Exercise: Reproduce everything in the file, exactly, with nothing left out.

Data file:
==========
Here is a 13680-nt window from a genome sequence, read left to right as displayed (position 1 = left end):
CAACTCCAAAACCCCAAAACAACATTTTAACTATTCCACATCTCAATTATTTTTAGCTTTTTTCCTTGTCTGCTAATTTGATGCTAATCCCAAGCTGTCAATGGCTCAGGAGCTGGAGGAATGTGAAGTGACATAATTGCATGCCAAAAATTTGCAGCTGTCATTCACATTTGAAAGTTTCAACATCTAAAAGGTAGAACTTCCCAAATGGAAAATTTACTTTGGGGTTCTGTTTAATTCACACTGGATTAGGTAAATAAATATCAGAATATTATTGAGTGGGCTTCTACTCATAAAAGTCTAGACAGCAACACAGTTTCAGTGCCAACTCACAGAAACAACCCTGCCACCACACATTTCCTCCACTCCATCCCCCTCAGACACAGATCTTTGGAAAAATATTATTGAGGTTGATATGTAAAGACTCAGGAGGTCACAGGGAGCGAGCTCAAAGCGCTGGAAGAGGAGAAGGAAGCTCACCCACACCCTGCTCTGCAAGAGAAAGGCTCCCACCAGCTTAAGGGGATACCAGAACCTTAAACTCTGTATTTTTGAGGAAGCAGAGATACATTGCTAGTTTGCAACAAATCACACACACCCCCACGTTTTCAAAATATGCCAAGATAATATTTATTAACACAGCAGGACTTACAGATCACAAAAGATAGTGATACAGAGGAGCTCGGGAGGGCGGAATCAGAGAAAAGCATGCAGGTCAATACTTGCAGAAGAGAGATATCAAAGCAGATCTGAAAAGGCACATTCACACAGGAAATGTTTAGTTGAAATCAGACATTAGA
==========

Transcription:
Here is a 13680-nt window from a genome sequence, read left to right as displayed (position 1 = left end):
CAACTCCAAAACCCCAAAACAACATTTTAACTATTCCACATCTCAATTATTTTTAGCTTTTTTCCTTGTCTGCTAATTTGATGCTAATCCCAAGCTGTCAATGGCTCAGGAGCTGGAGGAATGTGAAGTGACATAATTGCATGCCAAAAATTTGCAGCTGTCATTCACATTTGAAAGTTTCAACATCTAAAAGGTAGAACTTCCCAAATGGAAAATTTACTTTGGGGTTCTGTTTAATTCACACTGGATTAGGTAAATAAATATCAGAATATTATTGAGTGGGCTTCTACTCATAAAAGTCTAGACAGCAACACAGTTTCAGTGCCAACTCACAGAAACAACCCTGCCACCACACATTTCCTCCACTCCATCCCCCTCAGACACAGATCTTTGGAAAAATATTATTGAGGTTGATATGTAAAGACTCAGGAGGTCACAGGGAGCGAGCTCAAAGCGCTGGAAGAGGAGAAGGAAGCTCACCCACACCCTGCTCTGCAAGAGAAAGGCTCCCACCAGCTTAAGGGGATACCAGAACCTTAAACTCTGTATTTTTGAGGAAGCAGAGATACATTGCTAGTTTGCAACAAATCACACACACCCCCACGTTTTCAAAATATGCCAAGATAATATTTATTAACACAGCAGGACTTACAGATCACAAAAGATAGTGATACAGAGGAGCTCGGGAGGGCGGAATCAGAGAAAAGCATGCAGGTCAATACTTGCAGAAGAGAGATATCAAAGCAGATCTGAAAAGGCACATTCACACAGGAAATGTTTAGTTGAAATCAGACATTAGA